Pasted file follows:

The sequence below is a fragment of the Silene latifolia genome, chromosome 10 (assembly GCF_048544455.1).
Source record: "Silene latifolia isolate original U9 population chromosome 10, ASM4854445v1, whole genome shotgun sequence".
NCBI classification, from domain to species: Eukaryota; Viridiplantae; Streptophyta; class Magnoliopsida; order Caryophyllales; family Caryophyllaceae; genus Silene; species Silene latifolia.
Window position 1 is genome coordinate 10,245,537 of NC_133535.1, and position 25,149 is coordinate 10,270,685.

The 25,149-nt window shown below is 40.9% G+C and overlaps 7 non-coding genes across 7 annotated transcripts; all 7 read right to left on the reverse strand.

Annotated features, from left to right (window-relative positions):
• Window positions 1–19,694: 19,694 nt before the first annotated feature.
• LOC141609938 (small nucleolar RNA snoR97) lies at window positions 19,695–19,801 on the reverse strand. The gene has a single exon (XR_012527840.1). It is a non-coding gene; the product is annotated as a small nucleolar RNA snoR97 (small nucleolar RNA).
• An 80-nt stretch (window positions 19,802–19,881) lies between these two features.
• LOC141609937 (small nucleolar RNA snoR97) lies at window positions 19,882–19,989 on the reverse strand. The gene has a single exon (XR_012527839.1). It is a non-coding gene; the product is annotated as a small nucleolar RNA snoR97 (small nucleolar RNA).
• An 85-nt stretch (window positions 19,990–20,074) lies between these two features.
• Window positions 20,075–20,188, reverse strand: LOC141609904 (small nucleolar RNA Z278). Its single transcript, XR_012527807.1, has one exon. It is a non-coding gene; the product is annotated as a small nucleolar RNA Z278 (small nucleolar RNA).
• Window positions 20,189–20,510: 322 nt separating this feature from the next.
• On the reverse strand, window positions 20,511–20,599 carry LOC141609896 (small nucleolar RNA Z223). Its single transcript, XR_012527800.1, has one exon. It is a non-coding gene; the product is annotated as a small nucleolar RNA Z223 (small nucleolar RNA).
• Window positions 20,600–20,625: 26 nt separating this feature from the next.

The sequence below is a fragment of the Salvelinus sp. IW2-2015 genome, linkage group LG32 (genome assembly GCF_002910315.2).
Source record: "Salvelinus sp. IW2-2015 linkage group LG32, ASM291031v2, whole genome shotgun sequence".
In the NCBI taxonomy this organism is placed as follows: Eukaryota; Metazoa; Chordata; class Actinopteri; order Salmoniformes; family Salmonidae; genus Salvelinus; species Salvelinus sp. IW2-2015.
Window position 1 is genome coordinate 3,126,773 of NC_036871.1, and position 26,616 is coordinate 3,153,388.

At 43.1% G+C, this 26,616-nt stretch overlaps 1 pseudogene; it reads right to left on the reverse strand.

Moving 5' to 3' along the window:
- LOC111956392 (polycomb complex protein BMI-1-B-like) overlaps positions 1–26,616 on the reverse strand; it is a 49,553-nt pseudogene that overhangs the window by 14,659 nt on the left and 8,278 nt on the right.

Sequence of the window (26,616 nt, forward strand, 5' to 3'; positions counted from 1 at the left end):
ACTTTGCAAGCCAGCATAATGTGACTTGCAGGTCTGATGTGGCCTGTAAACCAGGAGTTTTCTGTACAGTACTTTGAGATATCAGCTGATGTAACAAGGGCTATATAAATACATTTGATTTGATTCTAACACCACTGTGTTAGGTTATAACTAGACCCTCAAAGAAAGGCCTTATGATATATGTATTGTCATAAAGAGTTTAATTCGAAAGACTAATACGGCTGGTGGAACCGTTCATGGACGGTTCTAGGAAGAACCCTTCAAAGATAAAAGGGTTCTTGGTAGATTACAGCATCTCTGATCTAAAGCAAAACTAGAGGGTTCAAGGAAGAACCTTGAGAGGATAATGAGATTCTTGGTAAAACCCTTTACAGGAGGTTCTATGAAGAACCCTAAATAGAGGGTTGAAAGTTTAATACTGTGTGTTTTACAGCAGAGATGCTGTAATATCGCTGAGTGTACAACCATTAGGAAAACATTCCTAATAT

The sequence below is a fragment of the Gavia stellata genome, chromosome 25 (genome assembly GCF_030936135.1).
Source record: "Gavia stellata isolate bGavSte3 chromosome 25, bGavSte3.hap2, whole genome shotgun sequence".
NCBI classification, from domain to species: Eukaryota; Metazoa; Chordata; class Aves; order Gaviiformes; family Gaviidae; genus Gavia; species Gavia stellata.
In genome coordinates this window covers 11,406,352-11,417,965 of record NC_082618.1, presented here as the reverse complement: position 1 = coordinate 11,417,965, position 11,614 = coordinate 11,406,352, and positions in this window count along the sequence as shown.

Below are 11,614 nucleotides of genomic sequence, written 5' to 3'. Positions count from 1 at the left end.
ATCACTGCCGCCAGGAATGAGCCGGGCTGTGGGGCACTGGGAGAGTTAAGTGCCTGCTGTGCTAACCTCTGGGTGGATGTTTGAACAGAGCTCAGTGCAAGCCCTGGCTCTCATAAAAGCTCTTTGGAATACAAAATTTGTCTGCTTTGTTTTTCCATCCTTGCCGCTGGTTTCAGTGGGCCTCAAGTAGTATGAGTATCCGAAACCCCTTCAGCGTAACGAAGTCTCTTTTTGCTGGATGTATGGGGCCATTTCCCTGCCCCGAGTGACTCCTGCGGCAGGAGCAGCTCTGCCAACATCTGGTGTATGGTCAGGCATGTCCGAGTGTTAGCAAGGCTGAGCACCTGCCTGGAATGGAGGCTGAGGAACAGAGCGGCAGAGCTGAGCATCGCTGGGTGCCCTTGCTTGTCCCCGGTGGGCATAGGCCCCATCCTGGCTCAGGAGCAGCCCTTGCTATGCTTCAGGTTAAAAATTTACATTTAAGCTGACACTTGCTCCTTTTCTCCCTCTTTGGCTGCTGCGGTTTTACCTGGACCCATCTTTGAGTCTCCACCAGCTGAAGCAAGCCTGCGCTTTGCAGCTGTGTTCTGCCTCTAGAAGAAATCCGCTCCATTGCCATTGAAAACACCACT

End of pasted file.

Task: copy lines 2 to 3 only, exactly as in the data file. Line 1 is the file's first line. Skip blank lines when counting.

Source record: "Silene latifolia isolate original U9 population chromosome 10, ASM4854445v1, whole genome shotgun sequence".
NCBI classification, from domain to species: Eukaryota; Viridiplantae; Streptophyta; class Magnoliopsida; order Caryophyllales; family Caryophyllaceae; genus Silene; species Silene latifolia.